By Lourdes Velasco
Dnipro, Ukraine, May 4 (EFE).- The war in Ukraine, a largely rural country and leading exporter of corn, grain and sunflower products, is likely to aggravate global hunger crises, according to Pierre Vauthier, head of the FAO in Ukraine.
In an interview with Efe in the western Ukrainian city of Lviv, Vauthier says the situation is fluid and differs widely across the country.
While areas near the border with Poland — those farthest away from the frontlines — have so far been relatively unaffected, farmers in southern and eastern Ukraine cannot harvest their crops because of the constant bombing, while others simply can’t find any buyers for their produce.
In the country as a whole, “at least 20 percent of the planted crops cannot be harvested,” Vauthier says.
“In Luhansk and Donetsk the situation is very dark because people cannot work the land. In other areas like Odesa, farmers have to store the crop and are trying to look for alternatives. If the war situation does not improve, the consequences will be very damaging for everyone.”
Amid the acute shortages of grain, the FAO is working to encourage other countries to step up their own production to fill the void.
“Adaptations take time,” he says. “The price of the produce will increase.”
To keep food exports at adequate levels, the FAO wants “the market to be kept open, because blocking it would have drastic consequences,” Vauthier warns.
Before the war, Interstarch LLC, a corn and wheat processing company in Dnipro, a city close to territory controlled by pro-Russian forces, exported its products from Ukrainian ports in the Black Sea to Africa. Now, however, the journey goes over land and trucks have to cross the whole of Ukraine, Europe’s second-largest country after Russia.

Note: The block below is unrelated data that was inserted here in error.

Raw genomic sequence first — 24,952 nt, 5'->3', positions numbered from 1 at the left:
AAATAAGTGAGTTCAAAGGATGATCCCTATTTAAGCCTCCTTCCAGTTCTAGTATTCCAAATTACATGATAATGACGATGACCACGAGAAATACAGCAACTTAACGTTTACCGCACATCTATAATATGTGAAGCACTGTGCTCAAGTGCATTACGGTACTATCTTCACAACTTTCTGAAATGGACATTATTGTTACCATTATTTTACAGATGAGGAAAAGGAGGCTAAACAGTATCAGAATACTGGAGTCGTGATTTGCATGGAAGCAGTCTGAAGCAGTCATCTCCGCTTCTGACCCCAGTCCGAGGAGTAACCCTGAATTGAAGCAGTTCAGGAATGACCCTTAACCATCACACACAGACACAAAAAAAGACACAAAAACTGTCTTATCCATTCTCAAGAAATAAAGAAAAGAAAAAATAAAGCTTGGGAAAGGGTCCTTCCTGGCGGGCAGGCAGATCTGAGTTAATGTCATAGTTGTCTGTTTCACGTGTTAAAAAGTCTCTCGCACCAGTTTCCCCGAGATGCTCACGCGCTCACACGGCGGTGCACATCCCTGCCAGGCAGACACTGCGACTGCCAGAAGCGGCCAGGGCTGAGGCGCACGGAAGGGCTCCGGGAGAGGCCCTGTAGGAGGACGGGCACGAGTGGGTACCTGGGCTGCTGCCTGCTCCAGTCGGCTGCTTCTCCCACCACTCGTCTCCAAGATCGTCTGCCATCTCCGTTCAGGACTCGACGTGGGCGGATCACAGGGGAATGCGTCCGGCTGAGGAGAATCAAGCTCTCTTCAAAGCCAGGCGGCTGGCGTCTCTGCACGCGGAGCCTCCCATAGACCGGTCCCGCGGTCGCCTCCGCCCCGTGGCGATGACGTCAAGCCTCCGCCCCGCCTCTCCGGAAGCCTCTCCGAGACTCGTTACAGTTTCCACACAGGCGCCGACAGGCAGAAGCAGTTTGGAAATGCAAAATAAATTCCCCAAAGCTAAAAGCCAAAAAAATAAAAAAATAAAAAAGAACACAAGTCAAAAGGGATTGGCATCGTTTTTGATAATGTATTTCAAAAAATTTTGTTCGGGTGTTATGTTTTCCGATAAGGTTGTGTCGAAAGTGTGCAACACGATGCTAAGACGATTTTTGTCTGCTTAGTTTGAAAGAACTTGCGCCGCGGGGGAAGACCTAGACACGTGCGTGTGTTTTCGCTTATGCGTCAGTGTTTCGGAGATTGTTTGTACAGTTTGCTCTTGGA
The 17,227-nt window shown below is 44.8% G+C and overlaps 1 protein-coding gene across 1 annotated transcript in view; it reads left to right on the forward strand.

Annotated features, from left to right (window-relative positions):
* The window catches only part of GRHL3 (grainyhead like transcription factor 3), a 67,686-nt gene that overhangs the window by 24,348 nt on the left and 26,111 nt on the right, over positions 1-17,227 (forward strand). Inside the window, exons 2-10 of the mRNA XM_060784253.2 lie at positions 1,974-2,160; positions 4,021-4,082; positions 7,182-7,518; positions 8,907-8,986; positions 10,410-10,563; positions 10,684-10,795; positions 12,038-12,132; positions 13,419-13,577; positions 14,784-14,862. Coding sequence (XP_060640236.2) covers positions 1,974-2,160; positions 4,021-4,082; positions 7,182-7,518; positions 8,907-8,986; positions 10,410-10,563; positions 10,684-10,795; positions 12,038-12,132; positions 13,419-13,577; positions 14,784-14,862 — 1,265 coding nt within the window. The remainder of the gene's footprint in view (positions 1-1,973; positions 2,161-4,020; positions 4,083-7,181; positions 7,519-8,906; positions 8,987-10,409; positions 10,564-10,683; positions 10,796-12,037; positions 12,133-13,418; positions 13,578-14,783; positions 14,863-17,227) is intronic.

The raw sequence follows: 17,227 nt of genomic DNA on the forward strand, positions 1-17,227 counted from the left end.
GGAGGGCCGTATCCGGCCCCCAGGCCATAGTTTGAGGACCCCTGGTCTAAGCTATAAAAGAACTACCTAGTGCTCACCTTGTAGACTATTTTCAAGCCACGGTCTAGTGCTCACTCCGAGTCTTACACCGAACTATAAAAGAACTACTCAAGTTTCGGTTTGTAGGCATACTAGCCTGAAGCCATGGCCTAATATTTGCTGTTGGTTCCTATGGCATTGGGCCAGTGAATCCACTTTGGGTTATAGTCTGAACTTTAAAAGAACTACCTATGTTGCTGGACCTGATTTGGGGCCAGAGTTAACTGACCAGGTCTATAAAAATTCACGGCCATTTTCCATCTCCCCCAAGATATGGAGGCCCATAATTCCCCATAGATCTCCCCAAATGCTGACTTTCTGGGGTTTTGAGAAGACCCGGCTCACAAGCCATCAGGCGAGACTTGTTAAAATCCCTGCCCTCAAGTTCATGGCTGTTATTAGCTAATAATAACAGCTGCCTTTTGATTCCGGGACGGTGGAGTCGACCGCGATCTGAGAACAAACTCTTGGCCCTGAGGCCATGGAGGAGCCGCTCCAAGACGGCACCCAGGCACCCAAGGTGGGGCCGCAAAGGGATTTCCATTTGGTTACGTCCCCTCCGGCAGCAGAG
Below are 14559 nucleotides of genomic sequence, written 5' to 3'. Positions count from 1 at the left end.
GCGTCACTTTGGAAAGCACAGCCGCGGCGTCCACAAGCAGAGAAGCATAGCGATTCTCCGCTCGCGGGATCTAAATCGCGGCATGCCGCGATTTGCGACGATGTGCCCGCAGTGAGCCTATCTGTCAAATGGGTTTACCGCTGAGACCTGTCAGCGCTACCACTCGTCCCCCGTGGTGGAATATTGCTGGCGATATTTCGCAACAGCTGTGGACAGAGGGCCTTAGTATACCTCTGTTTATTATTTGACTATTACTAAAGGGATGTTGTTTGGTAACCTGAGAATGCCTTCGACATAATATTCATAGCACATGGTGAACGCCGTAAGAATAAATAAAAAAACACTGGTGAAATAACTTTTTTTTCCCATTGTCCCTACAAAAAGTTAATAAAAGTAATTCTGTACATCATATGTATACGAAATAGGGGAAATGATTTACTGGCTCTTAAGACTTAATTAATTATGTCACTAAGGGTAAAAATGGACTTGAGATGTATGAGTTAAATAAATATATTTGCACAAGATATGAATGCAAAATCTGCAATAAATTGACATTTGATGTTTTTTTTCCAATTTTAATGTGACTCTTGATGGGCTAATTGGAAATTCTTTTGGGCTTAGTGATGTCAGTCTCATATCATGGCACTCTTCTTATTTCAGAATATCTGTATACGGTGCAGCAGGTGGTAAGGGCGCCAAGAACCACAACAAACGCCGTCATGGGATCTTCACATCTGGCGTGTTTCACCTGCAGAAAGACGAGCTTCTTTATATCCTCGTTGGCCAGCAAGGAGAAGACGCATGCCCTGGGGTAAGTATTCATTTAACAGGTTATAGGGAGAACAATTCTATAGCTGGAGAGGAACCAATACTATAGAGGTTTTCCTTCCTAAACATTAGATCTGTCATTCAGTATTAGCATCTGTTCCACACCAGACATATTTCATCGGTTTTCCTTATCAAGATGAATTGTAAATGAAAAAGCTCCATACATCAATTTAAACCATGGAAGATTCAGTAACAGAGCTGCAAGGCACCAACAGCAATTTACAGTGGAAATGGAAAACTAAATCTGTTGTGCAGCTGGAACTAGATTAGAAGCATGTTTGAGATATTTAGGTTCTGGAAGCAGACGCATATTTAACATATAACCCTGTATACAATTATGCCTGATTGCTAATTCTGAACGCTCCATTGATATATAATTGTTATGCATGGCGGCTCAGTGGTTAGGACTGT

“The outlook is not good. Russia wants to cut off Ukraine’s access to its seaports. If we have to bring the goods first overland via Poland or Bulgaria, there will be huge losses and costs will grow,” Tetiana Zykova, the company’s sales representative, tells Efe.
Even if exporting through Ukraine’s ports were possible, it would take a long time before they would be usable again, Zykova adds. “You have to clear the mines first.”
Closer to the front lines in the Donbas, the land cannot even be worked. Vauthier says it’s not only because of the shelling: farmers do not have access to the market.
One of the FAO’s aid programs supports small-scale farmers who produce their own food so that they have access to seeds and can be self-reliant.
About 150 kilometers from Dnipro, on the road to the capital, Kyiv, a group of farmers grow sunflowers and corn on a 3,500-hectare plot of land that has so far escaped the shelling.
They know that the warehouses are full because it is not easy to get the produce out of the country, but they have faith that things will soon improve.
“What are we going to do? We cannot stop planting,” Sergei, one of the workers, tells Efe. EFE